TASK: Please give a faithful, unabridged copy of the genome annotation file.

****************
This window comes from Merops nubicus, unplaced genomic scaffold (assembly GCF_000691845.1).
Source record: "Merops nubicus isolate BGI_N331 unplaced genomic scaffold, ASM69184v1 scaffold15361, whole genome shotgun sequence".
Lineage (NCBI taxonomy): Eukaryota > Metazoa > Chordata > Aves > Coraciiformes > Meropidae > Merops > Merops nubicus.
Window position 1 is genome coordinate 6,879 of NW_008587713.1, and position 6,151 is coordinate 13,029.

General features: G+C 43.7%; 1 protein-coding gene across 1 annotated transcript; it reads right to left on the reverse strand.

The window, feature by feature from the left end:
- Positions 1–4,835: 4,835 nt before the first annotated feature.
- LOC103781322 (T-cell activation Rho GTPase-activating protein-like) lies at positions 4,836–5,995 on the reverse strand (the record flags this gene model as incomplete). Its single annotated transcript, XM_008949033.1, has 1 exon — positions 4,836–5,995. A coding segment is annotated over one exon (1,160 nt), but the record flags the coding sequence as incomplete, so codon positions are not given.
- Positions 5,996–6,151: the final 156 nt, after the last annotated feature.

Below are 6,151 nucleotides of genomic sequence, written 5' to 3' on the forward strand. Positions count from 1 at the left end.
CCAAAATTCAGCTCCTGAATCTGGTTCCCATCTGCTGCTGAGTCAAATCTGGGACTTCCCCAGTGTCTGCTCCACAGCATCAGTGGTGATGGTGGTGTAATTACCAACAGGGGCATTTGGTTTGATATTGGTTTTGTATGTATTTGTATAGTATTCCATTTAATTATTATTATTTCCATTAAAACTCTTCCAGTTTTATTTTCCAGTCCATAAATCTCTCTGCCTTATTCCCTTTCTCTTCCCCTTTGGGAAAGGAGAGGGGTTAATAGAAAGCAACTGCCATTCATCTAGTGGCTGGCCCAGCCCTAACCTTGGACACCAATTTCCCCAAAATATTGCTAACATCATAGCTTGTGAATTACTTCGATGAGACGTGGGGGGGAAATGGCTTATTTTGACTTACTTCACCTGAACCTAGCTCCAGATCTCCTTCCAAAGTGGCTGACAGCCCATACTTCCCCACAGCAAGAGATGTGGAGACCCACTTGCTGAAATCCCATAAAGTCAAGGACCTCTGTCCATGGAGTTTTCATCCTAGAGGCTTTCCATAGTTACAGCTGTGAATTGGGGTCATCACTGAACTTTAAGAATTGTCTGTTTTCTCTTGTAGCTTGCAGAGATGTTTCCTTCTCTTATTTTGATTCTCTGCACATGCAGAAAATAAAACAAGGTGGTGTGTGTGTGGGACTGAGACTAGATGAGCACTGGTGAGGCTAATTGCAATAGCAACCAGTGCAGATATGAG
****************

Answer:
This window comes from Merops nubicus, unplaced genomic scaffold (assembly GCF_000691845.1).
Source record: "Merops nubicus isolate BGI_N331 unplaced genomic scaffold, ASM69184v1 scaffold15361, whole genome shotgun sequence".
Lineage (NCBI taxonomy): Eukaryota > Metazoa > Chordata > Aves > Coraciiformes > Meropidae > Merops > Merops nubicus.
Window position 1 is genome coordinate 6,879 of NW_008587713.1, and position 6,151 is coordinate 13,029.

General features: G+C 43.7%; 1 protein-coding gene across 1 annotated transcript; it reads right to left on the reverse strand.

The window, feature by feature from the left end:
- Positions 1–4,835: 4,835 nt before the first annotated feature.
- LOC103781322 (T-cell activation Rho GTPase-activating protein-like) lies at positions 4,836–5,995 on the reverse strand (the record flags this gene model as incomplete). Its single annotated transcript, XM_008949033.1, has 1 exon — positions 4,836–5,995. A coding segment is annotated over one exon (1,160 nt), but the record flags the coding sequence as incomplete, so codon positions are not given.
- Positions 5,996–6,151: the final 156 nt, after the last annotated feature.

Below are 6,151 nucleotides of genomic sequence, written 5' to 3' on the forward strand. Positions count from 1 at the left end.
CCAAAATTCAGCTCCTGAATCTGGTTCCCATCTGCTGCTGAGTCAAATCTGGGACTTCCCCAGTGTCTGCTCCACAGCATCAGTGGTGATGGTGGTGTAATTACCAACAGGGGCATTTGGTTTGATATTGGTTTTGTATGTATTTGTATAGTATTCCATTTAATTATTATTATTTCCATTAAAACTCTTCCAGTTTTATTTTCCAGTCCATAAATCTCTCTGCCTTATTCCCTTTCTCTTCCCCTTTGGGAAAGGAGAGGGGTTAATAGAAAGCAACTGCCATTCATCTAGTGGCTGGCCCAGCCCTAACCTTGGACACCAATTTCCCCAAAATATTGCTAACATCATAGCTTGTGAATTACTTCGATGAGACGTGGGGGGGAAATGGCTTATTTTGACTTACTTCACCTGAACCTAGCTCCAGATCTCCTTCCAAAGTGGCTGACAGCCCATACTTCCCCACAGCAAGAGATGTGGAGACCCACTTGCTGAAATCCCATAAAGTCAAGGACCTCTGTCCATGGAGTTTTCATCCTAGAGGCTTTCCATAGTTACAGCTGTGAATTGGGGTCATCACTGAACTTTAAGAATTGTCTGTTTTCTCTTGTAGCTTGCAGAGATGTTTCCTTCTCTTATTTTGATTCTCTGCACATGCAGAAAATAAAACAAGGTGGTGTGTGTGTGGGACTGAGACTAGATGAGCACTGGTGAGGCTAATTGCAATAGCAACCAGTGCAGATATGAG